Questions Remain as Regulators Probe Cause of PG&E Transformer Explosion

As the two victims of Saturday morning’s PG&E transformer explosion on Heyman recover from their injuries, outraged regulators (and Bernal neighbors) are demanding that PG&E provide a full accounting of how this accident happened. Ted Goldberg from KQED reports:

The California Public Utilities Commission has launched an investigation into an underground transformer explosion that injured two men in San Francisco’s Bernal Heights neighborhood over the weekend.

The incident has also led [San Francisco D9 supervisor David Campos], who represents the area where the explosion took place, to call for a hearing into the safety of PG&E’s underground electricity infrastructure.

On Monday, Bernalwood sent a series of questions to PG&E regarding the cause of the accident and the history of the transformer unit that exploded. PG&E spokesperson Joe Molica told Bernalwood:

PG&E is conducting its own investigation into the incident in Bernal Heights on Saturday (Sept. 26) and will be bringing in a third-party firm to do an independent investigation.

Two individuals were injured when an underground transformer failed. PG&E employees were responding to a wire-down outage five blocks away. Our thoughts and prayers continue to go out to the people who were injured.

PG&E conducted a patrol of the electric-distribution equipment in the neighborhood on June 4, 2015, with no issues. PG&E conducted a thorough inspection of the transformer in 2013.

In the past year there have been no circuit-level outages on this circuit.

You also asked about other incidents with transformers in Bernal. As you know, in late 2013, there was a transformer failure on a street several blocks away. That was a different situation with a different type of transformer, where a PG&E worker was making repairs when the transformer failed.

This left a several of our questions unanswered, so Bernalwood requested clarification of what a “patrol” entails. PG&E’s Molica explained:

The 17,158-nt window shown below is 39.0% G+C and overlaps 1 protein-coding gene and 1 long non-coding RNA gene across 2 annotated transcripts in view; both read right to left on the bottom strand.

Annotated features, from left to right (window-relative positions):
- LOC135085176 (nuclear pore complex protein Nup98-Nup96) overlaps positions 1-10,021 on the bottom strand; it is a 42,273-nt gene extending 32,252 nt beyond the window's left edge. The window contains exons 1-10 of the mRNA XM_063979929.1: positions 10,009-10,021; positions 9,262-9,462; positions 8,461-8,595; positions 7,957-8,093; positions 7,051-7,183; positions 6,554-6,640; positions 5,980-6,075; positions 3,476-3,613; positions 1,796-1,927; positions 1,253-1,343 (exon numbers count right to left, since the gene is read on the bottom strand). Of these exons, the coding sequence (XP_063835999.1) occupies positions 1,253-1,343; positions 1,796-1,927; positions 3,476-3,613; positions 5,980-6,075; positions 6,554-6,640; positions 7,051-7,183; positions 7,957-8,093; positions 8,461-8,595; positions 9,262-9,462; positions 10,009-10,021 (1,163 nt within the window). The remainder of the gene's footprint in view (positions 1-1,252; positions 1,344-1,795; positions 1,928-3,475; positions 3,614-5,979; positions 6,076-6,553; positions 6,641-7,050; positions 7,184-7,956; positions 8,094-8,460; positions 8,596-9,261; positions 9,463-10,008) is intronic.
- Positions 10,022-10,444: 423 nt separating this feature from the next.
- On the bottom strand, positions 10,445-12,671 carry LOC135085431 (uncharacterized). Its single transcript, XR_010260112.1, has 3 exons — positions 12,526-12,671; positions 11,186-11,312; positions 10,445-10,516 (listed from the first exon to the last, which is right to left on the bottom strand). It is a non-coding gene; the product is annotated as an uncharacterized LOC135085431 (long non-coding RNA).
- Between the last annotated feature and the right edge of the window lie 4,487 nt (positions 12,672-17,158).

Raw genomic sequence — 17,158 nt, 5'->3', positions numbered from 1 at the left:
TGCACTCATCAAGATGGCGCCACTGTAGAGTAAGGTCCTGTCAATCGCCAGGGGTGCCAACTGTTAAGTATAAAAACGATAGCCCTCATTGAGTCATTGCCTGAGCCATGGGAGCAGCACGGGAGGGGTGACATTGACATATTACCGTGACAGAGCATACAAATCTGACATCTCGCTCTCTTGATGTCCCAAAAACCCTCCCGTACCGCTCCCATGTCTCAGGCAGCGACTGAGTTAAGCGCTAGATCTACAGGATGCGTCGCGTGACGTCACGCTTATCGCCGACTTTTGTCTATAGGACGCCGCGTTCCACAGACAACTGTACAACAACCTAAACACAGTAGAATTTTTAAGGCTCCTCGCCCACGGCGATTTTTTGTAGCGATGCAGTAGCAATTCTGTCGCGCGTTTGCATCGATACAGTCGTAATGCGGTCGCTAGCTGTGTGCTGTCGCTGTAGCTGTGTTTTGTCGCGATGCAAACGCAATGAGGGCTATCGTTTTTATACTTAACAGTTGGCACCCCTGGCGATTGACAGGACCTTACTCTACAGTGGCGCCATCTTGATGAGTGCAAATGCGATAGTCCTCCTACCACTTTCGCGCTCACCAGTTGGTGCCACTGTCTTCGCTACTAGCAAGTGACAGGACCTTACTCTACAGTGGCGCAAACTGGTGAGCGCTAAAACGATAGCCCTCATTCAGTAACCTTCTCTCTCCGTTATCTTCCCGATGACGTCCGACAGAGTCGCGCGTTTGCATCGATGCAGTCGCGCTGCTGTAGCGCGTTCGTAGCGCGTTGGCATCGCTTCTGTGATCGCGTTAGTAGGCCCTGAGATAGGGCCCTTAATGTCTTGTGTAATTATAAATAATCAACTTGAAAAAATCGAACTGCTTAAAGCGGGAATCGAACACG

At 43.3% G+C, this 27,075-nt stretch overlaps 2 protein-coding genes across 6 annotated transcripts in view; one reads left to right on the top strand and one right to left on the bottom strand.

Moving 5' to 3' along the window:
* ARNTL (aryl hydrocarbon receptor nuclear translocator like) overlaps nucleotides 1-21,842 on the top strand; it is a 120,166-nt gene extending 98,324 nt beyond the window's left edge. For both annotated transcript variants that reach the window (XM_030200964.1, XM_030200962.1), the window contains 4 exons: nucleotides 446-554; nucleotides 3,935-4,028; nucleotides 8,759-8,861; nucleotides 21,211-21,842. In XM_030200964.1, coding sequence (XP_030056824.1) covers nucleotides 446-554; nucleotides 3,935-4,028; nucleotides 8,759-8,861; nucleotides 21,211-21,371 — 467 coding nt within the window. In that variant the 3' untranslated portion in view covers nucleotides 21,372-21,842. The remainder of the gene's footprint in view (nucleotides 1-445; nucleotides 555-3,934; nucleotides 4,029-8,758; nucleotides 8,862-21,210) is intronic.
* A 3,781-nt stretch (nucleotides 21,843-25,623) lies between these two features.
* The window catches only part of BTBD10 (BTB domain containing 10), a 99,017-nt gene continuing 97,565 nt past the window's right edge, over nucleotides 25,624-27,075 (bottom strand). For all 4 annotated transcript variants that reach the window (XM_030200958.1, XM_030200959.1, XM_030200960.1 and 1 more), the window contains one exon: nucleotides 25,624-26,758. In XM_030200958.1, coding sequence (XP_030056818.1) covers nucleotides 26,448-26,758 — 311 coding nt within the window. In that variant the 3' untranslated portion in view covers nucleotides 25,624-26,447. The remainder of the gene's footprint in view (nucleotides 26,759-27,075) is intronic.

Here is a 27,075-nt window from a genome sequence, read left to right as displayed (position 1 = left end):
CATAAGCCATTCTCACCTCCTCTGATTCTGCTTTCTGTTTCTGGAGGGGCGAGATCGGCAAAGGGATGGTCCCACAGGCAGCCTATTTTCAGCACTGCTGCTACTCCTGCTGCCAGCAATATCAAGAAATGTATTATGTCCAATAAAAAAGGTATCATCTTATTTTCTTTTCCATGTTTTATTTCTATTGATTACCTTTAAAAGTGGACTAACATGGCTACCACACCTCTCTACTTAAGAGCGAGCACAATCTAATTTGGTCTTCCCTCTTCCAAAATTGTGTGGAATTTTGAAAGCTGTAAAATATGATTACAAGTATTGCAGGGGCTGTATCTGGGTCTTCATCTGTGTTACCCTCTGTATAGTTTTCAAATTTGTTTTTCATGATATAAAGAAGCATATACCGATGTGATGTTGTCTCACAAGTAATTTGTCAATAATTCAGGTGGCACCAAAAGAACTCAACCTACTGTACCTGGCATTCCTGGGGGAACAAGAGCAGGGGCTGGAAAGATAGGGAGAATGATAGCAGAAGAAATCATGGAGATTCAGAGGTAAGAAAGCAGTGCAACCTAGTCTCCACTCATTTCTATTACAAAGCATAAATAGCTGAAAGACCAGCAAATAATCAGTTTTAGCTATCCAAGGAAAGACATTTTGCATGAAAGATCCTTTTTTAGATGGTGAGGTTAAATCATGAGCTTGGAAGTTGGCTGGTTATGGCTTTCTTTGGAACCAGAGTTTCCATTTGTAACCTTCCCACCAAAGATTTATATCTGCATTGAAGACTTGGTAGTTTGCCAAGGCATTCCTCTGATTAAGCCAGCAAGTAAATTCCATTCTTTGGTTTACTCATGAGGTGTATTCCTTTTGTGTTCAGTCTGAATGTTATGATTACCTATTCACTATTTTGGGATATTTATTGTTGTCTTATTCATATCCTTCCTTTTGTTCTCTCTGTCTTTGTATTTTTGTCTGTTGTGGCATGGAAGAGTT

PG&E’s investigation will include a forensic analysis of the failed equipment, researching the history of the circuit, looking into the specific cause of the incident and other actions.

Also, a patrol is a visible inspection of PG&E electric distribution facilities to identify obvious structural hazards or problems. An inspection is a more thorough examination of individual components of electric distribution facilities.

And what about the age of the transformer that exploded. When was it manufactured? When was it installed? Molica said:

I don’t know; however this will be part of the investigation.

14 thoughts on “Questions Remain as Regulators Probe Cause of PG&E Transformer Explosion

  1. I live at Wool and Eugenia (with photographer-neighbor Esther), and our explosion happened about a half hour before the one on Heyman. The news reports I’ve seen so far have focused on Heyman, esp. with the injuries involved. I hope to also get some answers on whether and what the connection between the two incidents may have been. Very frightening to see that red-hot coil outside our living room window–and all that emergency excitement before coffee.

    • If that’s what caused the outage, it started at about 6:45, so that would be more like a full hour before Heyman. Or did something else cause the outage? The initial reports saying that outage started at 7:30 were not correct.

  2. And PS: thank you, Bernalwood, for the follow up with PG&E. Let’s all be squeaky wheels here until we get the answers we deserve.

  3. I get so bummed every time I see a PG&E ad on television. It’s not like we have a choice in power companies, is that the best use of our utility money? (Especially the one about the dad and son both working for PG&E—nepotism does very little to instill confidence in the people that run explosive gas under our homes.)

      • My guess is the PG&E workers turned something off, or turned something on, that sent a power surge to the Heyman transformer. Load balancing is a big deal in a power system, and electricity is inherently dangerous. Will be interested in seeing the results of the investigation but I bet we won’t know for a good long while.

      • Well, I happened to be meditating on the meaning of a cup of tea at the moment of the Heyman/Coleridge explosion… the power came back on (having gone out just before 6:45) just a split-second BEFORE the explosion (though obviously it remained out on Coleridge)

  4. On December 8th, 2013 the under-sidewalk transformer on the 100’s block of Bocana Street blew up, severely burning a PG&E employee. How often do these things blow up? Is anyone keeping track? I am sure the PG&E is not.

  5. Pingback: Yet Another PG&E Power Outage Leaves Bernal Neighbors Seething | Bernalwood

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